Sasha Milicevic, sociologist and professor of peace and conflict studies at Colgate, is no stranger to ethnic crisis. Milicevic, originally from Serbia, visits her family there almost every summer. Visiting her home country provides her with the opportunity to catch up with relatives, but it also allows her to do what sociologists call “participant observation.”
Serbia has had its share of troubles in the last decade and a half, including political instability, frustration with the totalitarian leader Slobaodan Milosevic, a mass genocide at Srebrenica by Serbian extremists in which 8,000 people were massacred in four days, and the assassination of Prime Minister Zoran Djindjic.
Milicevic received her Bacholer of Arts in sociology from the University of Belgrade. She also studied at the Central European University in Prague and at University of California at Los Angeles (UCLA), where she received her doctorate.
While in graduate school, she was granted several fellowships, the most significant a Peace Scholar Fellow through the Jennings Randolph Program for International Peace at the United States Institute of Peace (USIP). Before coming to Colgate, Professor Milicevic was a lecturer at UCLA. Last year she was a John D. and Catherine T. MacArthur Fellow in Peace Studies at Colgate.
Milicevic has participated in rallies and vigils in Serbia since 1990. This summer she started a new project with a colleague from Clark University, Eric Gordy, to examine the social aspects of war memories.
“The war ended ten years ago and yet the memories of war are still negotiated,” Milicevic said. “For many people in Serbia it is still very difficult to come to terms with what happened and what was done on their behalf and in their name.”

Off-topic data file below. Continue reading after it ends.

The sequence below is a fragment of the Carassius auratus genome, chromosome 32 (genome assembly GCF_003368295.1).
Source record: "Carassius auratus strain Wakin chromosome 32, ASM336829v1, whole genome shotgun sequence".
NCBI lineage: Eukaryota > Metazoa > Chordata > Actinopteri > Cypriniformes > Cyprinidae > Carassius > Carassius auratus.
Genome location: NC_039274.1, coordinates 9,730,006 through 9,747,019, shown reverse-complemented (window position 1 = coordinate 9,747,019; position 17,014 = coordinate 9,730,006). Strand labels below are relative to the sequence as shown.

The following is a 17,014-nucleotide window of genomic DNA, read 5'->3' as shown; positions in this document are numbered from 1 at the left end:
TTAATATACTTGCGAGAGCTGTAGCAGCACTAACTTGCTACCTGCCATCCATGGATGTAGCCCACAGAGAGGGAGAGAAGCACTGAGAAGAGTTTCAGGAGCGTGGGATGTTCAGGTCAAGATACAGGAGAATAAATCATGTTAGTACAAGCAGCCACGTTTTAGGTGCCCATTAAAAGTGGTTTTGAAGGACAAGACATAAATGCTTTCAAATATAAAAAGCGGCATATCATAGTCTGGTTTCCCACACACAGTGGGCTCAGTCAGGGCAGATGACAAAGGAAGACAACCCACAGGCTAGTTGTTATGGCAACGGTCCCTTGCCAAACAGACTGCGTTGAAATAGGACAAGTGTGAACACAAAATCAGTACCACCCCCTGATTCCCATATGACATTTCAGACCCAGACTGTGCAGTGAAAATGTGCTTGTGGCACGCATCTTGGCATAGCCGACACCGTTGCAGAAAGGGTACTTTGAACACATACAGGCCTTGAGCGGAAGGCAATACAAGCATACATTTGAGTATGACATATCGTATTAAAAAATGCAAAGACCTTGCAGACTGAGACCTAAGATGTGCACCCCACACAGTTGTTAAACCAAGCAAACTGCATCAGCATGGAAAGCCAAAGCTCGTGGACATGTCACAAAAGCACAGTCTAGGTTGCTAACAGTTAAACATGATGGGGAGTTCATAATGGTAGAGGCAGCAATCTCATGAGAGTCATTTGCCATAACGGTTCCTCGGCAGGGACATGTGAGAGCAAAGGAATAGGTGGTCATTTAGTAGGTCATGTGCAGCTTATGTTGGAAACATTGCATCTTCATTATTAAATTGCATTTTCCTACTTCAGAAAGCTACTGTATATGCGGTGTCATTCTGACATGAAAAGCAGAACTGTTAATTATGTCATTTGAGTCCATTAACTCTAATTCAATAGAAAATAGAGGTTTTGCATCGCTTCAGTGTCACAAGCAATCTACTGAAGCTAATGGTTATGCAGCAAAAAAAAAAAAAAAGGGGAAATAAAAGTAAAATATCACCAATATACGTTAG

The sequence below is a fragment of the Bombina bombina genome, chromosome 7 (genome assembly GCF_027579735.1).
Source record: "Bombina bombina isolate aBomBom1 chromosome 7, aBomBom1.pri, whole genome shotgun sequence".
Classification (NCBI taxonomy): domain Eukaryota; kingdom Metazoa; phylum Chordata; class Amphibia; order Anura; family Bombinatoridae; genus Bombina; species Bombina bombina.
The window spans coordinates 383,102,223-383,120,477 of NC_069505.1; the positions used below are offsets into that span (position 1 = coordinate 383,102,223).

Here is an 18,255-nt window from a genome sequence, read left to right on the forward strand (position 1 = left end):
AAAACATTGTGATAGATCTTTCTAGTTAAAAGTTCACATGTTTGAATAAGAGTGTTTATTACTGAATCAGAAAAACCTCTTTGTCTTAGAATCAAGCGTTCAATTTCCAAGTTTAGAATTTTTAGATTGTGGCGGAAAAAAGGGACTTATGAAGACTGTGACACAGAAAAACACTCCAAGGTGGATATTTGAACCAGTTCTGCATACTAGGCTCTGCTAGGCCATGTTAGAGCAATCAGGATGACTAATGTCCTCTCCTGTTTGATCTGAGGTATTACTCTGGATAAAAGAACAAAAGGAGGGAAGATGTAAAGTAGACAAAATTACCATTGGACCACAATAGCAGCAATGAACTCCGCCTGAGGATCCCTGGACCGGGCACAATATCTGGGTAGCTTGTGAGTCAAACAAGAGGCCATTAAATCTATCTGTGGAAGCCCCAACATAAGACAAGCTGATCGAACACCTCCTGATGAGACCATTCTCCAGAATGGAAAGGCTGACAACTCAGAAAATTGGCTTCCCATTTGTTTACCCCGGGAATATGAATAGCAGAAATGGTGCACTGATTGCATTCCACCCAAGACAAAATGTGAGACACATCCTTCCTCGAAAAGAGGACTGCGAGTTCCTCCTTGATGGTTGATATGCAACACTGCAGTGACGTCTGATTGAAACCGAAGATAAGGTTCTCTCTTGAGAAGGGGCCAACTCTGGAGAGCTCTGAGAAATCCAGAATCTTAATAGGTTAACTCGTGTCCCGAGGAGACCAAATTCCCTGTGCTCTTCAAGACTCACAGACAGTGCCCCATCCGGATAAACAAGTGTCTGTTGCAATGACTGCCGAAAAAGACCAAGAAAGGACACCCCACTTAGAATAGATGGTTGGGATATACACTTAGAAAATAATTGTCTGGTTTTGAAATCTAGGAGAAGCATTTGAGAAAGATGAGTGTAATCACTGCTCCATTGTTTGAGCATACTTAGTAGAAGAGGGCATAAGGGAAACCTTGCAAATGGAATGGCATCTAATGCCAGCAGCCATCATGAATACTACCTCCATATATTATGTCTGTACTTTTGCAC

Milicevic is involved with an organization called Women in Black; the organization holds rallies at which its members gather in the center of Belgrade and stand in silence for one hour in memoriam to the war victims. This year, which marked the tenth anniversary of the genocide, the vigil was attacked by neo-Nazi groups who organized counter-protests and used tear gas. The women were forced to disperse and return later.
The rally was a memorable experience for Professor Milicevic, especially considering the fact that the entire commemoration was filmed and later broadcast. An important lesson that Milicevic learned was the necessity of careful planning and preparedness when entering a rally or any other form of protest.
“It is not usually part of the training that you receive in graduate school when you are doing Ph.D. and sociology work; no one tells you, ‘If you are going to do participantobservation of the protest, you should really pay attention to which way the wind goes in case they throw tear gas at you so that you can get out of the way.'”
The economic situation in Serbia is better than it was five or six years ago, due in part to rallies like the one Milicevic attended. However, the political situation began to worsen after the assassination of Djindjic, who had instituted many reforms.
Milicevic believes that nationalist parties are once again gaining support.
In her classes, Milicevic often leads discussions about issues like why people are the way they are and why they tend to use violence in different situations.
“It is really hard to talk about these horrible things and one asks who would commit these crimes, thinking that they are probably horrible people,” Milicevic said. “But I’m a sociologist and I teach ethnic conflict, and I know that these are ordinary people that look like you and me.”